One of the most common conditions that affects forearm rotation is a joining of the two bones- a radioulnar synostosis.  Developmentally, the bones just don't ever completely separate.  So the condition is present at birth but may not be picked up on until later.  If the forearm bones are stuck with the palm all the way down or up and if both right and left sides are both involved, it is more likely to be obviously at a young age.  However, if only one side is affected and if the forearm is fused in neutral (i.e., hand clapping position), the condition may not be diagnosed until 7-9 years of age or even later.

Here are a few older posts on the topic:
Radioulnar synostosis Post 1
Radioulnar synostosis Post 2

Here is a great kid explaining his radioulnar synostosis.  It affects only his left side.  There is NO pain.  His function is great but not perfect as you can hear him describe.  We are going to watch him for now.  If problems develop over time, there may be treatment but, as I explained to this family, we are unable to restore motion of the forearm.  He will no limitations with activities.

Charles A. Goldfarb, MD              
My Bio at Washington University     

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Friday, July 5, 2019

Only a thumb. Amazing outcome!

A child with a single digit may have one of two primary diagnoses.  If there is a single digit
- most resembling a little finger, the diagnosis is likely ulnar deficiency
- most resembling a thumb, the diagnosis is symbrachydactyly

Other diagnoses affecting the fingers include amniotic band syndrome which typically affects the central digits and causes shortening of several digits with banding and possible scarring at the fingertips (fenestrated syndactyly).   Cleft hand also affects the central digits, most commonly causing an absent middle finger.  And, lastly, radial deficiency typically may cause a small or absent thumb.

Symbrachydactyly can present in multiple different ways- see my previous posts HERE.   In a patient with symbrachydactyly and only a thumb, the functional need is for a digit (post) to pinch against.  This post will make the hand the best possible helper hand for the normal opposite hand (the opposite hand is normal in symbrachydactyly).   Without this post, the function of the thumb, and therefore the hand, is limited.

This child is five years of age and was born with symbrachydactyly.  He had only a single digit, a thumb, on the left.  Because there was a reasonable soft tissue envelope at the index finger area, we elected to perform a nonvascularized toe graft.  The idea is to bring a phalanx from the foot and place it in the hand to lengthen the digit.  This is somewhat controversial as the phalanx may or may not grow after transfer.  I have previously blogged about it HERE.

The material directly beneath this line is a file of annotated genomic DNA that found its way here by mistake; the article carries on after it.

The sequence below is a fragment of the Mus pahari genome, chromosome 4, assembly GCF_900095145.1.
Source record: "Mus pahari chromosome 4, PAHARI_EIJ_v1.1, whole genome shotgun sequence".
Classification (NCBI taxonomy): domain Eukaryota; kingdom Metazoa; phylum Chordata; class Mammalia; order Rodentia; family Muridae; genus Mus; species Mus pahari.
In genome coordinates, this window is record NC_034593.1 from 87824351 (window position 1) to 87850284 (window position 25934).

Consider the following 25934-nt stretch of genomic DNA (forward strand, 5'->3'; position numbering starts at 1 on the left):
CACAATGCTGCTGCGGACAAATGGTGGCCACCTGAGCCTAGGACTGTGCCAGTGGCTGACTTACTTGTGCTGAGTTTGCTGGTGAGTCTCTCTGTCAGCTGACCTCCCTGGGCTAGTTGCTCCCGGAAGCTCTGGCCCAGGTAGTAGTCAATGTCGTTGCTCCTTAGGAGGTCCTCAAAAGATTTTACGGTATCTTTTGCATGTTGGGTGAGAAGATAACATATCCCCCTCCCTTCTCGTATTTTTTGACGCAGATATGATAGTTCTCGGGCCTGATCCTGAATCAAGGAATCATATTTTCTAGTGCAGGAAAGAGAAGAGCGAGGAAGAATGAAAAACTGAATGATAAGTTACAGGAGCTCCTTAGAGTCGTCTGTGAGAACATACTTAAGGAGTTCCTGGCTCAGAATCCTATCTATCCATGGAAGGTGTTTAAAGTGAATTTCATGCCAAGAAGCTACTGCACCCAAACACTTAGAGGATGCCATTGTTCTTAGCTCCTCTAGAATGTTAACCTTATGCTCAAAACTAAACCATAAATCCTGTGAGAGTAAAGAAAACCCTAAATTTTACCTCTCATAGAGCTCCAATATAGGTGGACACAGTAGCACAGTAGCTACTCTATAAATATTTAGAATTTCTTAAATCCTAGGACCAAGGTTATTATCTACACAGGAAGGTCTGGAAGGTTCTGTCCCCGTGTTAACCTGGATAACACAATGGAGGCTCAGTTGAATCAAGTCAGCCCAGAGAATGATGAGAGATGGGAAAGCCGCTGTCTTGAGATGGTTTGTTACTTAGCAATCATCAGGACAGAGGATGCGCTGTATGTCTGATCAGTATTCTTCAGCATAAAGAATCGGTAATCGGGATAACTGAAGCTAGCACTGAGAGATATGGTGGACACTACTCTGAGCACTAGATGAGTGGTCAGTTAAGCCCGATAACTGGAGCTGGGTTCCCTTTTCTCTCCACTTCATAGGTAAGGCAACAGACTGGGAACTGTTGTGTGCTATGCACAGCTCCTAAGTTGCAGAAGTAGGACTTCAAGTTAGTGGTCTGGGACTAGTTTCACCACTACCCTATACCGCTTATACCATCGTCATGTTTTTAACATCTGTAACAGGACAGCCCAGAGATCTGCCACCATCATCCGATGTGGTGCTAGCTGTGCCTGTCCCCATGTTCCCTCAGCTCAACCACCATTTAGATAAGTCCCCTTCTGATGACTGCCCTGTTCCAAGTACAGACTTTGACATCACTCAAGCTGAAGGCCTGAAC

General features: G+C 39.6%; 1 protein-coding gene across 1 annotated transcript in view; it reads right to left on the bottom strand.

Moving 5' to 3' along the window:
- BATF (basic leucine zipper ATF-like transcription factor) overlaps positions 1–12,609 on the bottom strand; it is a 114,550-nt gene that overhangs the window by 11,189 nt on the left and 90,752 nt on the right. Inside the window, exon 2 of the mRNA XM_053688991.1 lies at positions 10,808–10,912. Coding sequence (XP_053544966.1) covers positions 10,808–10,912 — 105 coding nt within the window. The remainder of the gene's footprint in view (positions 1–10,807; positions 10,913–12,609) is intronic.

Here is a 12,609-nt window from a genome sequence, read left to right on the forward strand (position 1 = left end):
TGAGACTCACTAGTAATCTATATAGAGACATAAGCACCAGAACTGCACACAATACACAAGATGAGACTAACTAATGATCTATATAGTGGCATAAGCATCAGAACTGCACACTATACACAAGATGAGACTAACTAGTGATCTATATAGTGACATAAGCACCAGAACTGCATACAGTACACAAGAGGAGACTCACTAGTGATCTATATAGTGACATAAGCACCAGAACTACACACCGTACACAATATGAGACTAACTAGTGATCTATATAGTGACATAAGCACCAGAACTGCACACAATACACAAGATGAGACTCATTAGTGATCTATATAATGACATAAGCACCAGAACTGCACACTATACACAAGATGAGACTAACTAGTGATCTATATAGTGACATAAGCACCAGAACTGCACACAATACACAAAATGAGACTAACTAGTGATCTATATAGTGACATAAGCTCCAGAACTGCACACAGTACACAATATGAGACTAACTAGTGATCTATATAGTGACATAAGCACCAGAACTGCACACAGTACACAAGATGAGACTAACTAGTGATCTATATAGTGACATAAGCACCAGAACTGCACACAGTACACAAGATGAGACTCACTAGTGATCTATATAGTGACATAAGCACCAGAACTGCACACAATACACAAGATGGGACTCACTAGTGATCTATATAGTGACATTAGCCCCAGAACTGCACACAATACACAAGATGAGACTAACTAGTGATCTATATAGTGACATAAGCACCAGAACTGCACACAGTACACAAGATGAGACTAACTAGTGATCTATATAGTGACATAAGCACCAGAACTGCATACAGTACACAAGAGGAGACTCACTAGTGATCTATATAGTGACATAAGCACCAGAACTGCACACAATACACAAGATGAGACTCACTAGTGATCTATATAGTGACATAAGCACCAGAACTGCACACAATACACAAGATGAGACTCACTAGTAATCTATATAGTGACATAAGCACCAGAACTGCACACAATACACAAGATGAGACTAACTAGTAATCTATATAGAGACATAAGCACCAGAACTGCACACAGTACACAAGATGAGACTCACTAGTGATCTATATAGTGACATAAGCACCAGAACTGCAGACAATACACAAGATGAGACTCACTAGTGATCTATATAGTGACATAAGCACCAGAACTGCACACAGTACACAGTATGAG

Here are a few pictures of this amazing child with symbrachydactyly.  The first set of pictures is before surgery and immediately after the toe transfer.

Symbrachydactyly with a soft tissue envelope but no bony support of the index finger

Symbrachydactyly with a soft tissue envelope but no bony support of the index finger

Symbrachydactyly after toe transfer.  The blue cap covers the pin stabilizing the transferred bone until healing.

Symbrachydactyly after toe transfer.  The blue cap covers the pin stabilizing the transferred bone until healing.

This next set of pictures is several years after surgery.  Note how good the index finger looks and how great a post it makes for the normal thumb.  The toe phalanx has clearly grown making a great finger!  The donor site is the 4th toe and it does not look great without the phalanx.  But, the foot causes no problems and the hand is better off after the surgery.
Symbrachydactyly post reconstruction of the index finger

Symbrachydactyly post reconstruction of the index finger

While the hand looks great with a longer index finger, the foot shows clear sign of the toe transfer.

Finally, here are two videos showing function.  The first demonstrates the dexterity of the thumb and reconstructed index finger after reconstruction.

The next video shows what a helpful prosthetic can do.  In this case, as the patient has tried to learn to ride his bike, he has struggled with only the thumb and index finger (later, these two digits will be enough for bike riding and most activities).  With a simple passive prosthetic, the fingers are essentially lengthened and riding the bike becomes no problem!  The prosthetic is great for riding but is not really worn at other times, especially given his overall outstanding function!